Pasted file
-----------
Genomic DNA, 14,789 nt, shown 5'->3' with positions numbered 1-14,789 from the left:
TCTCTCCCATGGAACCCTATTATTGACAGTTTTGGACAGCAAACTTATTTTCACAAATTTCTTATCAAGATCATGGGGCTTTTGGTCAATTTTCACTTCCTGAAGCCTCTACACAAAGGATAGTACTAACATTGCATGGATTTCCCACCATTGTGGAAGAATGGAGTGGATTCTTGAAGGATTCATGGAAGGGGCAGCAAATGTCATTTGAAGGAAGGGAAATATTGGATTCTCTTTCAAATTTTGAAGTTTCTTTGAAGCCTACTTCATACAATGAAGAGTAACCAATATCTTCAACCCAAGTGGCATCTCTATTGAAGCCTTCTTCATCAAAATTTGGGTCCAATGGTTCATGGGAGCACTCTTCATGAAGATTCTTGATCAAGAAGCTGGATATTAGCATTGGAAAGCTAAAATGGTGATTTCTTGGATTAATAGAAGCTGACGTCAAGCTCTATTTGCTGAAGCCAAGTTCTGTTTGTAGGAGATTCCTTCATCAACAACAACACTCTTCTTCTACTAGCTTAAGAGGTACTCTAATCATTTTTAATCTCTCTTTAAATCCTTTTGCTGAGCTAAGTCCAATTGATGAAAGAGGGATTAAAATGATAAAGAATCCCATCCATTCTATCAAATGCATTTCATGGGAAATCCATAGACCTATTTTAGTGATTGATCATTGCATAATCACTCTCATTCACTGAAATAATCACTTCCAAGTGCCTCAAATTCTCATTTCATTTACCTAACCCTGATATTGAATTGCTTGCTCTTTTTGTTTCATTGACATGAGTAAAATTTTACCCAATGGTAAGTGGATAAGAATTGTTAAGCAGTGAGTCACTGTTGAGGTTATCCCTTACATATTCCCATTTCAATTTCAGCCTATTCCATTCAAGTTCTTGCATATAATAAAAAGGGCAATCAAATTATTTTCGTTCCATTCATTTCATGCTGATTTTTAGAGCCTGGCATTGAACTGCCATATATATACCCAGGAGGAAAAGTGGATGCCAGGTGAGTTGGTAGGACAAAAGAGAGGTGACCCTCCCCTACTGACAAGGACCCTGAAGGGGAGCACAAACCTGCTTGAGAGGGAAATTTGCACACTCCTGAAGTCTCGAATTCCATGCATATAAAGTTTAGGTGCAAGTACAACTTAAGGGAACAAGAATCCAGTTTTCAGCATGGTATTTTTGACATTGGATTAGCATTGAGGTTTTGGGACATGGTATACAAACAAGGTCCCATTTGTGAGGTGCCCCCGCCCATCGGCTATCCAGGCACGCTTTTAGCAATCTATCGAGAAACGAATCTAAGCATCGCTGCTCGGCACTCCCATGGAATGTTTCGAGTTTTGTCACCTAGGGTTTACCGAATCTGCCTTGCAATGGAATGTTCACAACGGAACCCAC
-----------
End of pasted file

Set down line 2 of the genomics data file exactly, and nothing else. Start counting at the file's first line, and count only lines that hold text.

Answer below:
TCTCTCCCATGGAACCCTATTATTGACAGTTTTGGACAGCAAACTTATTTTCACAAATTTCTTATCAAGATCATGGGGCTTTTGGTCAATTTTCACTTCCTGAAGCCTCTACACAAAGGATAGTACTAACATTGCATGGATTTCCCACCATTGTGGAAGAATGGAGTGGATTCTTGAAGGATTCATGGAAGGGGCAGCAAATGTCATTTGAAGGAAGGGAAATATTGGATTCTCTTTCAAATTTTGAAGTTTCTTTGAAGCCTACTTCATACAATGAAGAGTAACCAATATCTTCAACCCAAGTGGCATCTCTATTGAAGCCTTCTTCATCAAAATTTGGGTCCAATGGTTCATGGGAGCACTCTTCATGAAGATTCTTGATCAAGAAGCTGGATATTAGCATTGGAAAGCTAAAATGGTGATTTCTTGGATTAATAGAAGCTGACGTCAAGCTCTATTTGCTGAAGCCAAGTTCTGTTTGTAGGAGATTCCTTCATCAACAACAACACTCTTCTTCTACTAGCTTAAGAGGTACTCTAATCATTTTTAATCTCTCTTTAAATCCTTTTGCTGAGCTAAGTCCAATTGATGAAAGAGGGATTAAAATGATAAAGAATCCCATCCATTCTATCAAATGCATTTCATGGGAAATCCATAGACCTATTTTAGTGATTGATCATTGCATAATCACTCTCATTCACTGAAATAATCACTTCCAAGTGCCTCAAATTCTCATTTCATTTACCTAACCCTGATATTGAATTGCTTGCTCTTTTTGTTTCATTGACATGAGTAAAATTTTACCCAATGGTAAGTGGATAAGAATTGTTAAGCAGTGAGTCACTGTTGAGGTTATCCCTTACATATTCCCATTTCAATTTCAGCCTATTCCATTCAAGTTCTTGCATATAATAAAAAGGGCAATCAAATTATTTTCGTTCCATTCATTTCATGCTGATTTTTAGAGCCTGGCATTGAACTGCCATATATATACCCAGGAGGAAAAGTGGATGCCAGGTGAGTTGGTAGGACAAAAGAGAGGTGACCCTCCCCTACTGACAAGGACCCTGAAGGGGAGCACAAACCTGCTTGAGAGGGAAATTTGCACACTCCTGAAGTCTCGAATTCCATGCATATAAAGTTTAGGTGCAAGTACAACTTAAGGGAACAAGAATCCAGTTTTCAGCATGGTATTTTTGACATTGGATTAGCATTGAGGTTTTGGGACATGGTATACAAACAAGGTCCCATTTGTGAGGTGCCCCCGCCCATCGGCTATCCAGGCACGCTTTTAGCAATCTATCGAGAAACGAATCTAAGCATCGCTGCTCGGCACTCCCATGGAATGTTTCGAGTTTTGTCACCTAGGGTTTACCGAATCTGCCTTGCAATGGAATGTTCACAACGGAACCCAC